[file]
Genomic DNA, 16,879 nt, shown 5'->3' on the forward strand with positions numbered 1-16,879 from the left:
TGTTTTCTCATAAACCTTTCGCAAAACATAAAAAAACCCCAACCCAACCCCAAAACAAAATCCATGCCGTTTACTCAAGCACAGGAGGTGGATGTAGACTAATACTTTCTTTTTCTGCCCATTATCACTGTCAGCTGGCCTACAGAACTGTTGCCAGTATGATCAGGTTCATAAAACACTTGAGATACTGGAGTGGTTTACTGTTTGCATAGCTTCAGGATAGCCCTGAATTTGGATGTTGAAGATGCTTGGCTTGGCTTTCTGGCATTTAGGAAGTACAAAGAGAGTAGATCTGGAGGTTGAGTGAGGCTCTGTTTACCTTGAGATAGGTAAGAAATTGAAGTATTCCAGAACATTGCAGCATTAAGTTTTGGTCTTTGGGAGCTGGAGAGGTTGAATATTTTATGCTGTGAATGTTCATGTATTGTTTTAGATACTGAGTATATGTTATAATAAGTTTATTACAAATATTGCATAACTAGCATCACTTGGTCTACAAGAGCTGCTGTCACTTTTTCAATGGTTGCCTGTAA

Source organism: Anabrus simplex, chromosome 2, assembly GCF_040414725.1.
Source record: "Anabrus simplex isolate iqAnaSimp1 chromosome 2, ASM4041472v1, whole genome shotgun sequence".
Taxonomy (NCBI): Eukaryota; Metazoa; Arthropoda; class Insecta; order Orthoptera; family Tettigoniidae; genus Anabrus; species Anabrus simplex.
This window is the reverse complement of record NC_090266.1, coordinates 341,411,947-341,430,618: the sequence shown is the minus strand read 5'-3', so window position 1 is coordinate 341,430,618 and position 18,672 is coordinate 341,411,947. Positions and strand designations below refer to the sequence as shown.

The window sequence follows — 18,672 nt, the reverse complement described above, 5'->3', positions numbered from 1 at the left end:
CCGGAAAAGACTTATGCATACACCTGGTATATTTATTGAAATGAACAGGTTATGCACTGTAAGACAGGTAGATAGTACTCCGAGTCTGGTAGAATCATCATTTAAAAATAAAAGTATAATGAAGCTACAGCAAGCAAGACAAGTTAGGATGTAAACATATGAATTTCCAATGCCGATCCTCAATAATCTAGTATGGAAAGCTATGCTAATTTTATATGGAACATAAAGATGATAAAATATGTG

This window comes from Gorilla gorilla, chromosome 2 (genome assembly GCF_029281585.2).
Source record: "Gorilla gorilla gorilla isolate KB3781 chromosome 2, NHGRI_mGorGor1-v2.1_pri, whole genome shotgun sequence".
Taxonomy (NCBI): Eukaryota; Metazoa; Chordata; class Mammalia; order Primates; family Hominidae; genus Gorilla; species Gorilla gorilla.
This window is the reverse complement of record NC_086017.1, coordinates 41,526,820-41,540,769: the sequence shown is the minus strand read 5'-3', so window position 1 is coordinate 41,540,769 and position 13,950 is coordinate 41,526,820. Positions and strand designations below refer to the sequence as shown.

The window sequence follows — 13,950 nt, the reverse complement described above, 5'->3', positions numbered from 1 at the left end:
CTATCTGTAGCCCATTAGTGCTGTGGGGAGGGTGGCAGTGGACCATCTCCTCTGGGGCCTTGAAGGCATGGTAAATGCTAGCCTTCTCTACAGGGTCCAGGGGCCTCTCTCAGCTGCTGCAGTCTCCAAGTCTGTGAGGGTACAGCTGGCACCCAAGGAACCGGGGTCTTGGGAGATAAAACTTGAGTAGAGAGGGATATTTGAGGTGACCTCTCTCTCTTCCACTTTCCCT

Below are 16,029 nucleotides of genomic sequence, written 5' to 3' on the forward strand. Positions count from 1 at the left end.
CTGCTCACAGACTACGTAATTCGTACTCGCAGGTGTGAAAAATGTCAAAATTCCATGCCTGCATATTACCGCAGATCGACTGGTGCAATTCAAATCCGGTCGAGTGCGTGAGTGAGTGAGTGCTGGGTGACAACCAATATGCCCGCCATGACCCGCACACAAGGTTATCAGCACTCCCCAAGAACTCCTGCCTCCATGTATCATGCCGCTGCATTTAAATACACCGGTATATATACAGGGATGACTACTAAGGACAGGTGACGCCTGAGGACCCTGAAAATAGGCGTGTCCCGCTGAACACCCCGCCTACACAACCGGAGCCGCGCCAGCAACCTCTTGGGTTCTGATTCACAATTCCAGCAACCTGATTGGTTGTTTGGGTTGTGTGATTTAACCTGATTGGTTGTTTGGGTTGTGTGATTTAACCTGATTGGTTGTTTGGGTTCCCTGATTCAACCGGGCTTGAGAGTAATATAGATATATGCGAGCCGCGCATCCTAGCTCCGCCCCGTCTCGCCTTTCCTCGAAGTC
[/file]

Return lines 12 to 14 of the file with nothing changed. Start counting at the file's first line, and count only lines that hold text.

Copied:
This window is the reverse complement of record NC_086017.1, coordinates 41,526,820-41,540,769: the sequence shown is the minus strand read 5'-3', so window position 1 is coordinate 41,540,769 and position 13,950 is coordinate 41,526,820. Positions and strand designations below refer to the sequence as shown.

The window sequence follows — 13,950 nt, the reverse complement described above, 5'->3', positions numbered from 1 at the left end:
CTATCTGTAGCCCATTAGTGCTGTGGGGAGGGTGGCAGTGGACCATCTCCTCTGGGGCCTTGAAGGCATGGTAAATGCTAGCCTTCTCTACAGGGTCCAGGGGCCTCTCTCAGCTGCTGCAGTCTCCAAGTCTGTGAGGGTACAGCTGGCACCCAAGGAACCGGGGTCTTGGGAGATAAAACTTGAGTAGAGAGGGATATTTGAGGTGACCTCTCTCTCTTCCACTTTCCCT